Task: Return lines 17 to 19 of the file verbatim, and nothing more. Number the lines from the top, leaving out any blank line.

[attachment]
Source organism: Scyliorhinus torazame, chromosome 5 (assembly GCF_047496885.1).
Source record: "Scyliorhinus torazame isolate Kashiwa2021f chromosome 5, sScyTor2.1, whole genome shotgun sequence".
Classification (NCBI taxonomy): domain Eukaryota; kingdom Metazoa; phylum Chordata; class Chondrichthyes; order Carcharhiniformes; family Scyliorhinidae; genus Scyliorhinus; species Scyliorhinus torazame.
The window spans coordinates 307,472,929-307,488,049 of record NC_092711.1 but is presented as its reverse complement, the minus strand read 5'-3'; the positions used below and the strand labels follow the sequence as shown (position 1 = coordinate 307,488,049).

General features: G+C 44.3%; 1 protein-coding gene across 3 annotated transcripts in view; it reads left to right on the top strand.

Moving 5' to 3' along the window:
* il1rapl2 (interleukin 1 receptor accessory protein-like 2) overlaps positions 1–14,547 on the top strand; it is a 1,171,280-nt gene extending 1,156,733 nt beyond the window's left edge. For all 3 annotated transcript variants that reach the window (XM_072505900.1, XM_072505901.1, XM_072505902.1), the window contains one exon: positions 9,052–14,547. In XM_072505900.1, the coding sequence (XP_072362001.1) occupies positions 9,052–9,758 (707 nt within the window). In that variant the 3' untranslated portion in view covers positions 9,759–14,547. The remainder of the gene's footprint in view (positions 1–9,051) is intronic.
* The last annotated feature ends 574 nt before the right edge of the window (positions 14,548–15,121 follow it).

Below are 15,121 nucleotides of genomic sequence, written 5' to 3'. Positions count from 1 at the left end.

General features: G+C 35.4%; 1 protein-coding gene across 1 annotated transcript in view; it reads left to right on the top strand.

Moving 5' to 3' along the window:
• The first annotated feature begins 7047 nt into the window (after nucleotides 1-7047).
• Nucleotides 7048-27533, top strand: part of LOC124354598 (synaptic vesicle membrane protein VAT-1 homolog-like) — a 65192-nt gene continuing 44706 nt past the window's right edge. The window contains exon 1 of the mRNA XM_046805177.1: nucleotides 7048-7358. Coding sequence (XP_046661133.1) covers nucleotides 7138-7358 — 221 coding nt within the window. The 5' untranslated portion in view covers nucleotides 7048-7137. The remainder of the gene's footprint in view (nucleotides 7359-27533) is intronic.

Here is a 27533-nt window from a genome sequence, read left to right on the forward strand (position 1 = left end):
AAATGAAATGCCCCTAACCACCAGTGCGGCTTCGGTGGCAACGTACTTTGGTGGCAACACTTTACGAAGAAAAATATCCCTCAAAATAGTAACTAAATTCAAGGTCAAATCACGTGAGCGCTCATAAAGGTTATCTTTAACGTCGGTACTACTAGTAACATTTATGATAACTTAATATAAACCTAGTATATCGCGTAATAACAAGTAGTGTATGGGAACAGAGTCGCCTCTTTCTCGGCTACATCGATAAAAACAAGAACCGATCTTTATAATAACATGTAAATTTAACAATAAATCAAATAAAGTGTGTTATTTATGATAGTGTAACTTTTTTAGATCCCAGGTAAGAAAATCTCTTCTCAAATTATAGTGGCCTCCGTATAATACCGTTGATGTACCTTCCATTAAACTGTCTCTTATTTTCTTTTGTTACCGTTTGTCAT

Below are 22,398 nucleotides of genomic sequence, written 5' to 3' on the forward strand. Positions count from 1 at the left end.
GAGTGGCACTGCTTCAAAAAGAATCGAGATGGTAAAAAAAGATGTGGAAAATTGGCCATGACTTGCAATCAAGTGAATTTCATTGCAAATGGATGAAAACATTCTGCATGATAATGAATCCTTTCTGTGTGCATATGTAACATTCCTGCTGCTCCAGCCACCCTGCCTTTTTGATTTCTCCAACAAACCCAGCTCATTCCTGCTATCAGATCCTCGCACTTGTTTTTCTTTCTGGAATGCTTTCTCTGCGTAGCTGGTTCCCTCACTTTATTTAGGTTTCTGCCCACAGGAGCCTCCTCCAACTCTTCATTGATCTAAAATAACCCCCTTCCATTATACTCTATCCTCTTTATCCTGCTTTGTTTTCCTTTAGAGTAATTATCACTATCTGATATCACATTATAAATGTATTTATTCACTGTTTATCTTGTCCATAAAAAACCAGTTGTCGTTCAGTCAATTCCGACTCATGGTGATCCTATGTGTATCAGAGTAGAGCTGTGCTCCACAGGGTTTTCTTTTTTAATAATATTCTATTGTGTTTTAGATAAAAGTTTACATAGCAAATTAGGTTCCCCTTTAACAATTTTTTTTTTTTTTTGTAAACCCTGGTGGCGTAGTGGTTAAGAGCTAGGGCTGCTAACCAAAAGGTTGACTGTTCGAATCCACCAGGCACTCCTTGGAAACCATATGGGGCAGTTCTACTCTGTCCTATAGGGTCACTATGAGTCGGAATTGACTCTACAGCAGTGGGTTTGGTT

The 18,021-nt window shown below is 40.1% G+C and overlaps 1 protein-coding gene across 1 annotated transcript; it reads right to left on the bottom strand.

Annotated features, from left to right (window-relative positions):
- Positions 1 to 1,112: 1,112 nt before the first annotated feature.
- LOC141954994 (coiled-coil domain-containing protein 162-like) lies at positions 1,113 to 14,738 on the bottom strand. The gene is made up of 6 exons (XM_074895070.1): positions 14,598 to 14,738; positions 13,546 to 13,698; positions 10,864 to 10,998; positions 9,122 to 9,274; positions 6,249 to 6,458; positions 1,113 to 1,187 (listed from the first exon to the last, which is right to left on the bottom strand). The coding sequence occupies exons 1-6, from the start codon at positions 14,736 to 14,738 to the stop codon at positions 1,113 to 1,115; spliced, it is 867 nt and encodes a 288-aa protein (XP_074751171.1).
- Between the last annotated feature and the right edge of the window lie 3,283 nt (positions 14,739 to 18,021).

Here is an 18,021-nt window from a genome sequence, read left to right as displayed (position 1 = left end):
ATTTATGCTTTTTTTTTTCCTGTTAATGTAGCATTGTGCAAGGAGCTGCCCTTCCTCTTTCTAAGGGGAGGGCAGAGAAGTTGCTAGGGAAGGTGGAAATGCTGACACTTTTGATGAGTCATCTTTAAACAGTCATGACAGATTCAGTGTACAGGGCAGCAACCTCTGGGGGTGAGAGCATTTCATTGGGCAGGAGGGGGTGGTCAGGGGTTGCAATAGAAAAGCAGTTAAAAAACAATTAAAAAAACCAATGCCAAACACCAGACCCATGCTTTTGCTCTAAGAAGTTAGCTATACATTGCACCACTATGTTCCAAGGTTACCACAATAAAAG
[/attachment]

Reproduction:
GAGTGGCACTGCTTCAAAAAGAATCGAGATGGTAAAAAAAGATGTGGAAAATTGGCCATGACTTGCAATCAAGTGAATTTCATTGCAAATGGATGAAAACATTCTGCATGATAATGAATCCTTTCTGTGTGCATATGTAACATTCCTGCTGCTCCAGCCACCCTGCCTTTTTGATTTCTCCAACAAACCCAGCTCATTCCTGCTATCAGATCCTCGCACTTGTTTTTCTTTCTGGAATGCTTTCTCTGCGTAGCTGGTTCCCTCACTTTATTTAGGTTTCTGCCCACAGGAGCCTCCTCCAACTCTTCATTGATCTAAAATAACCCCCTTCCATTATACTCTATCCTCTTTATCCTGCTTTGTTTTCCTTTAGAGTAATTATCACTATCTGATATCACATTATAAATGTATTTATTCACTGTTTATCTTGTCCATAAAAAACCAGTTGTCGTTCAGTCAATTCCGACTCATGGTGATCCTATGTGTATCAGAGTAGAGCTGTGCTCCACAGGGTTTTCTTTTTTAATAATATTCTATTGTGTTTTAGATAAAAGTTTACATAGCAAATTAGGTTCCCCTTTAACAATTTTTTTTTTTTTTTGTAAACCCTGGTGGCGTAGTGGTTAAGAGCTAGGGCTGCTAACCAAAAGGTTGACTGTTCGAATCCACCAGGCACTCCTTGGAAACCATATGGGGCAGTTCTACTCTGTCCTATAGGGTCACTATGAGTCGGAATTGACTCTACAGCAGTGGGTTTGGTT

The 18,021-nt window shown below is 40.1% G+C and overlaps 1 protein-coding gene across 1 annotated transcript; it reads right to left on the bottom strand.

Annotated features, from left to right (window-relative positions):